For most of Newark, the depression ended. “Help wanted “ signs went up. But African Americans could not always find a job. The New Jersey Afro-American wrote in 1941 that while contracts for nearly a billion and a half dollars in government defense orders have been placed with firms in New Jersey, the Urban League finds that these firms have steadfastly refused to hire colored workers.”

 

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“Help wanted “ signs went up. But African Americans could not always find a job.
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But some African Americans did find employment. Jobs for blacks in the Newark defense workforce improved from 4% in 1942, to 8.8% in 1943. With the overall economy booming, Newark’s downtown stores began hiring some African Americans as elevator operators and janitors. Large restaurants hired blacks as chefs, cooks and waiters—they could work, but not sit down to eat. The war years helped enhance the prospects of some, while still denying prosperity for the many.

Whites Begin to Leave

Around 1947, the white middle class started deserting Newark for the suburbs, along with the businesses that sustained them. The post World-War II boom was good for businesses for a while, but factories, schools, and streets had been neglected during the war. Overcrowding was a problem, especially in the ghettos. These conditions made the suburbs very attractive as alternatives to Newark.

The G.I. Bill of Rights and FHA loans made it easier for whites to buy a house, and brand new highways built by the federal government with taxpayers’ dollars made it easier to drive those new automobiles to the suburbs, in Essex County and further west. These same mortgages were unavailable to most African Americans; and most suburbs were off limits.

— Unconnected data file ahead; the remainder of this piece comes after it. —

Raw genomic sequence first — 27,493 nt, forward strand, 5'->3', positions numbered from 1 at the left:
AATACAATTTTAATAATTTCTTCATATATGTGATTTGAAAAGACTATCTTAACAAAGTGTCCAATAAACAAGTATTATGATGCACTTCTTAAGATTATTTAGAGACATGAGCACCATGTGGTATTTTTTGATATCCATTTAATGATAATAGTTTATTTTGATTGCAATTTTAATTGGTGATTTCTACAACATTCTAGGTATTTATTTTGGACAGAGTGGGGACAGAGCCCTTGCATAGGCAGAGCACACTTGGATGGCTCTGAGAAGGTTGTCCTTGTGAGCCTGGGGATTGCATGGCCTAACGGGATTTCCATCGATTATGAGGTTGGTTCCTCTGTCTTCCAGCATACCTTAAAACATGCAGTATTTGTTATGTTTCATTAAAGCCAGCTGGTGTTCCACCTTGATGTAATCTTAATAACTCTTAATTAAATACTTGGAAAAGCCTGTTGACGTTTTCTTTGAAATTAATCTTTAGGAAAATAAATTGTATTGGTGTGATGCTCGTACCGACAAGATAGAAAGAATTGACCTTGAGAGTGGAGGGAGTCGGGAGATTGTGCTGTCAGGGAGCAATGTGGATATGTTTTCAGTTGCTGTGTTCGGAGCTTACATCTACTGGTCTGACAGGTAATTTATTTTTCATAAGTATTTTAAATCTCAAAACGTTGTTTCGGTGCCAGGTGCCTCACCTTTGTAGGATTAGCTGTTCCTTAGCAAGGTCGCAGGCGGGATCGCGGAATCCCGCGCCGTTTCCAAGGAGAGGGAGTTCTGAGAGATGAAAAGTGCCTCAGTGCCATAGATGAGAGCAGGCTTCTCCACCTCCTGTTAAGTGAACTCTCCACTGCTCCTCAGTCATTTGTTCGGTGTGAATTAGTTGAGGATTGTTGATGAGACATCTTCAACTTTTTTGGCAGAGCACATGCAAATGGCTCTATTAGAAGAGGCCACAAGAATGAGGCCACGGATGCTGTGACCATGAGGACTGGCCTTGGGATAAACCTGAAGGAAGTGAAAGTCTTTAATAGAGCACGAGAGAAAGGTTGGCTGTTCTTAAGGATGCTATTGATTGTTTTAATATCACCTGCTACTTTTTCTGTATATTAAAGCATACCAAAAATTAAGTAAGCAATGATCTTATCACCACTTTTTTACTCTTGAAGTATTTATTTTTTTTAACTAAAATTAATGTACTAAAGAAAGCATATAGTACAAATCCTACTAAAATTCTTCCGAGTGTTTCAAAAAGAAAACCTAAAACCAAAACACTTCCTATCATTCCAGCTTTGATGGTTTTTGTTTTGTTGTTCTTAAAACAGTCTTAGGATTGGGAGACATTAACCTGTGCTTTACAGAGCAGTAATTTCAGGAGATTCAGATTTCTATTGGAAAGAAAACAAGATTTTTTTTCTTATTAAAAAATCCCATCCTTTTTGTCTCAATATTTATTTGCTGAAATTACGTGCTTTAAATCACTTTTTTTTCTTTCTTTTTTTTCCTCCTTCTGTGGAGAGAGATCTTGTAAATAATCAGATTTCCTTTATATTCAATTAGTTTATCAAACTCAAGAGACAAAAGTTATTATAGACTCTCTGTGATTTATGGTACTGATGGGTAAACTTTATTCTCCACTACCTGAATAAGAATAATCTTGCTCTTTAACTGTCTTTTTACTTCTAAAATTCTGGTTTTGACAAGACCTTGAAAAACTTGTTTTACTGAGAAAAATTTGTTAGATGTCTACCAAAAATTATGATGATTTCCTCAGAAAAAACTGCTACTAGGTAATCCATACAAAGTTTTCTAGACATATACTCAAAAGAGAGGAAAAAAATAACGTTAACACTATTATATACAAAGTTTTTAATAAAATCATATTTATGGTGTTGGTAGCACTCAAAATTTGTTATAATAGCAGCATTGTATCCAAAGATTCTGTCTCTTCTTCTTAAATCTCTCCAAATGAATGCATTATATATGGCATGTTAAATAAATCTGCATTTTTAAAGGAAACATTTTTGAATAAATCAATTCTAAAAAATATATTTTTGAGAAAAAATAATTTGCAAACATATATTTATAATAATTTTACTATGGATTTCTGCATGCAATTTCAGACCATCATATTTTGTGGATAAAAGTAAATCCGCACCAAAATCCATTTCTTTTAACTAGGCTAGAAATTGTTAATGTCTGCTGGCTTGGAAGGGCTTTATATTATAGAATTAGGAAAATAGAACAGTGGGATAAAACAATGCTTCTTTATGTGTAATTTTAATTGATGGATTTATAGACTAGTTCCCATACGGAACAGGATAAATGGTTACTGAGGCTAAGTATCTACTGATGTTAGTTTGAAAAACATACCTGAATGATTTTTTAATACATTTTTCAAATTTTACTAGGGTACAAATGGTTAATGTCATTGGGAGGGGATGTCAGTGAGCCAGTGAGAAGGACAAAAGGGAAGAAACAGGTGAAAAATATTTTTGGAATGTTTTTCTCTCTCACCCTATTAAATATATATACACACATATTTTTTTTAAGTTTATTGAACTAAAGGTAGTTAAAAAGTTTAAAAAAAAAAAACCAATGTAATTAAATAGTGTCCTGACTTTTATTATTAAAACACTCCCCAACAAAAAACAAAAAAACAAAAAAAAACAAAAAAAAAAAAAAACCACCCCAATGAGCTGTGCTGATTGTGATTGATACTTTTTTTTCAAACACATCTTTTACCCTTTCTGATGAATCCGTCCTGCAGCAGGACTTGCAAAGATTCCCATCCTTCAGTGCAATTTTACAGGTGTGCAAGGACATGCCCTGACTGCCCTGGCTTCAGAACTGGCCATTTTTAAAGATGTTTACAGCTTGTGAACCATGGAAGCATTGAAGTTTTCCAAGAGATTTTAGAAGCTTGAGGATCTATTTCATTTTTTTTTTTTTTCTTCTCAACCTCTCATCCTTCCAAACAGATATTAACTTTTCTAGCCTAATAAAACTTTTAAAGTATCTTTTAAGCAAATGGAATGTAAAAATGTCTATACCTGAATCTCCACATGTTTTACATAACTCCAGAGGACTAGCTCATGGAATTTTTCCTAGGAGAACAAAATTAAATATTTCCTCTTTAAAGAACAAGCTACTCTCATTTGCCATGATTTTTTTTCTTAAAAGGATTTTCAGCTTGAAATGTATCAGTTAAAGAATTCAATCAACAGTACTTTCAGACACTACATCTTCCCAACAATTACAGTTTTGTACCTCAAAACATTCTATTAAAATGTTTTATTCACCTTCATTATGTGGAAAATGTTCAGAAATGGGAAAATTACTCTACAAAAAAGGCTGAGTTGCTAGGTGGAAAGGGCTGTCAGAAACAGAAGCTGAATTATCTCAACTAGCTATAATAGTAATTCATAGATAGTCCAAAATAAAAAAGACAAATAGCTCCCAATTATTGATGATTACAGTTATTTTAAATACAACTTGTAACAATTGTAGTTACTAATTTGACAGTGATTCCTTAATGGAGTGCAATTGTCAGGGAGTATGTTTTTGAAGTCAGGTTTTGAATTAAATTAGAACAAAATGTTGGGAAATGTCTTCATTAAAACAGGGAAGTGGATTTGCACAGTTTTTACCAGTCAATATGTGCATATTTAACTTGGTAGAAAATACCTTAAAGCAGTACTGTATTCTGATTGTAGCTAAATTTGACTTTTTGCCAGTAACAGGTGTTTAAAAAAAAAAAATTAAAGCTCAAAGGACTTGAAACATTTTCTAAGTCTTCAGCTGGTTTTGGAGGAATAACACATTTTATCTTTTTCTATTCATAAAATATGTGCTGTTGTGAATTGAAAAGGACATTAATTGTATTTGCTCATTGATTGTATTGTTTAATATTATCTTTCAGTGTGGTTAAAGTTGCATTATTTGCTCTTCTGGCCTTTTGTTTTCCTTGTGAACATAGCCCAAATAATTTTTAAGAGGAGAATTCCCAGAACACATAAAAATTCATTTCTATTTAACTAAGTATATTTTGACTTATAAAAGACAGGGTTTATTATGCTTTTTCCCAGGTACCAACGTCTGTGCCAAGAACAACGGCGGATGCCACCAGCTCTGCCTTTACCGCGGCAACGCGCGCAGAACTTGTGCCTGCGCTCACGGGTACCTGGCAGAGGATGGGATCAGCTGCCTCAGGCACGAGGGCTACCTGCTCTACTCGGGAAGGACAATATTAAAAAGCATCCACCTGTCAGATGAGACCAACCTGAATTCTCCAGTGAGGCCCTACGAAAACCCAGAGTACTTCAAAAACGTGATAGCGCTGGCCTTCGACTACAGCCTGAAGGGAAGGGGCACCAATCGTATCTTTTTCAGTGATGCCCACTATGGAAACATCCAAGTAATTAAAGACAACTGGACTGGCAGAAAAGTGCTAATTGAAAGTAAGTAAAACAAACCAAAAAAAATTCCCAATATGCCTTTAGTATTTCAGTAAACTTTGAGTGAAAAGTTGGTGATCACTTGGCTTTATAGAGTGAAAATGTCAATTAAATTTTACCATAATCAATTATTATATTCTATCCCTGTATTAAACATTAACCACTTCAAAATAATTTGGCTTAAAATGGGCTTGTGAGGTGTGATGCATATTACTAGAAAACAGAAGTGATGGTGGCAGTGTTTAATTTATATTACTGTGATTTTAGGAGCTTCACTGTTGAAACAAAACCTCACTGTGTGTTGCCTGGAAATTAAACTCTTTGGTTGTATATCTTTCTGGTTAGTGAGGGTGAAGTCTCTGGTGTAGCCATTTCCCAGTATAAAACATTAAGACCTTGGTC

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These same mortgages were unavailable to most African Americans; and most suburbs were off limits.
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But Newark’s heterogeneous ethnic character remained intact in the early and mid-1950s. Newark was described as follows by writer Joseph Conforti:

The Germans had given way to the Irish who in 1950 shared political power with an Italian and a Jew. The ethnic division of the city could also be observed less directly. Many occupations were ethnically identifiable: the police and fire departments were overwhelmingly Irish; the construction trades were Italian; the merchants were largely Jewish, the small luncheonettes were Greek, the large businesses were owned and operated by WASPs, skilled craftsmen were likely to be German, and the factory operatives were Irish, Polish and Italian. Even the city’s taxicabs had ethnic identifications…yellow cabs were operated by the Irish, 20th Century cabs by Jews, Brown and White cabs by Italians, and Green cabs by blacks.